The time for a single reserve currency is over and Chinese renminbi is set to become a reserve currency within 15 years, sharing that status with the US dollar and the euro, according to Stuart Gulliver, group chief executive of HSBC.
Speaking at the British American Business annual conference in London on June 28, Gulliver claimed a shift towards reserves held in the yuan will be part of a broader financial revolution that will include the further development of China's financial services industry.
"We are on the verge of an epic financial revolution. The world is hungry for an alternative to the US dollar and to the euro. Renminbi will not replace the US dollar, but it will share the position with the euro as well, if the European currency is able to get through the current crisis – as is our belief. The time of a single currency to be used as a world reserve is probably over," Gulliver said.
The comments, which are based on HSBC's research, encapsulate a widespread belief that renminbi will become a reserve currency and the development of offshore renmibi (CNH) represents an exciting opportunity in the foreign exchange markets. Global FX reserves are measured at $10 trillion, with the US dollar's share showing a declining trend, according to Gulliver.
"According to our data, reserves held in US dollars were 70% of the total 10 years ago, and are now 60%. The dollar and the euro account together for almost 90% of the overall world reserves. Sterling has increased slightly over the past decade, but the UK currency only accounts for 4% of global reserves," he said.
The dominance of the dollar and euro also emerges from FX trading volumes, with the two currencies accounting for 97% of the market, according to HSBC's data. While renminbi currently has no share of global reserves, due to the non-convertible status of the currency, HSBC expects that to change. The bank also expects a major shift towards emerging economies, with China and India expected to be the largest and third largest economies by 2050. That shift will lead US dollar reserves currently held by China to be invested domestically, said Gulliver.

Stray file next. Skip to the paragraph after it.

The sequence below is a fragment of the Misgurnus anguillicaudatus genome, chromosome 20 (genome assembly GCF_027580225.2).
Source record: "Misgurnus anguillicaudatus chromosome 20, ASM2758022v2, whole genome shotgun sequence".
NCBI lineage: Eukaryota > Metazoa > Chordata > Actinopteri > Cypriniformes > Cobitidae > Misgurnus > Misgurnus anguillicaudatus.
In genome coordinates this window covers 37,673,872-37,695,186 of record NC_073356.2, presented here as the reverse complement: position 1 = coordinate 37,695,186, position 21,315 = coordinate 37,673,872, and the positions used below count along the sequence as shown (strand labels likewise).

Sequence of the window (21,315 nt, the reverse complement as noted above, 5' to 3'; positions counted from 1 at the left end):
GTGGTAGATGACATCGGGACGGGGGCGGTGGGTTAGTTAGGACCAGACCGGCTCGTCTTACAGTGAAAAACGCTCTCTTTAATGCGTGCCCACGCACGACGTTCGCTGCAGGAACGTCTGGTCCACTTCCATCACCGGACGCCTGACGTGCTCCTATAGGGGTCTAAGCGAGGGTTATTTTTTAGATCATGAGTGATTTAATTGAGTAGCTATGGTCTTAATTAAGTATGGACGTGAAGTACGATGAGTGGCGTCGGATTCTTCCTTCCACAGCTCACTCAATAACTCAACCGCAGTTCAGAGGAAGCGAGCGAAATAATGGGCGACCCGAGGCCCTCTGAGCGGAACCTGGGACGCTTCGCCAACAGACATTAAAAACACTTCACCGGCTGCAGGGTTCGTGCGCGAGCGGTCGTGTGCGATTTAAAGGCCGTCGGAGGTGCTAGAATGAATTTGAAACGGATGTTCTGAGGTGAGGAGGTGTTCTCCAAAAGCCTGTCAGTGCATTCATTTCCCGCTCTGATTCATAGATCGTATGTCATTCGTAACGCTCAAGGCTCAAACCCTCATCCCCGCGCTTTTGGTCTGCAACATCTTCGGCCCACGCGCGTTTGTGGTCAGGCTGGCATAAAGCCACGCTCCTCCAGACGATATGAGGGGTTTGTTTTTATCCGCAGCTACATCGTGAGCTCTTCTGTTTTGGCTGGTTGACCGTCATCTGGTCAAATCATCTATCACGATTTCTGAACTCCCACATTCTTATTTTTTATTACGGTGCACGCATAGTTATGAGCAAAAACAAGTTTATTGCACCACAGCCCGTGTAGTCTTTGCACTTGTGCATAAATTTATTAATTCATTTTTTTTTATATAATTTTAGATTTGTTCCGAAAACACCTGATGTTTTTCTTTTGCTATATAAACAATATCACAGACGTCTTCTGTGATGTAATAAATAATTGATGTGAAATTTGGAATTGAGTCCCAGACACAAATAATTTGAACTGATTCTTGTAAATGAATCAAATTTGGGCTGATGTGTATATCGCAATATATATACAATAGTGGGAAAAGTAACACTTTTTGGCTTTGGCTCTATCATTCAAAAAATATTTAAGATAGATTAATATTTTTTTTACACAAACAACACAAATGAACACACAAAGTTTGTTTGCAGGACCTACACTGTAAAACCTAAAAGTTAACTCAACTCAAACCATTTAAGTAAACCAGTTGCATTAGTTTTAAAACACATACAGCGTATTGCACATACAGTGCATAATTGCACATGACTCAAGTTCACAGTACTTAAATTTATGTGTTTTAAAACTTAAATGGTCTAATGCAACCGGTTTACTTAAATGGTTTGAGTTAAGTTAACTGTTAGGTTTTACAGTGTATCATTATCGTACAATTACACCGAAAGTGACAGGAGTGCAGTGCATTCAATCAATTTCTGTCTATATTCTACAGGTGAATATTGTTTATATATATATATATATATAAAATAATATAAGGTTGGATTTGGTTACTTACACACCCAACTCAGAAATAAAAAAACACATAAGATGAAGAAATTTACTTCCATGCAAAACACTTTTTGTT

But he warned the yuan's path towards reserve currency status would be slow and dependent on the liberalisation of the domestic currency market. "China will need to establish a safe market, to liberalise interest rates, to open up its capital accounts, and to develop a substantial liquidity base," he said.
A first step in that direction is the ongoing development of offshore renminbi in Hong Kong, which Gulliver said is already bigger than the Malaysian ringgit market. To satisfy the growing demand for the currency, the Hong Kong-based Treasury Markets Association launched a USD/CNH spot fixing earlier this week, with quotes provided by 15 banks.
Speakers at the conference also discussed other factors that might influence major currencies over the coming months, including the end of the second round of quantitative easing in the US, which could affect the US dollar, and the possibility of contagion from the Greek debt crisis.
"We are going through a period of acute crisis. The crisis in Greece will destabilise other European and eurozone economies, as well as the functioning of the economic and monetary union, with serious implications for the growth outlook beyond the European borders. It is our responsibility to avoid the worst-case scenario, and all our efforts today are on finding an orderly solution to the problem of Greek sovereign debt," said Joaquin Almunia, vice-president of the European Commission in Brussels.
The week in Risk.net, May 19-25 2017Receive this by email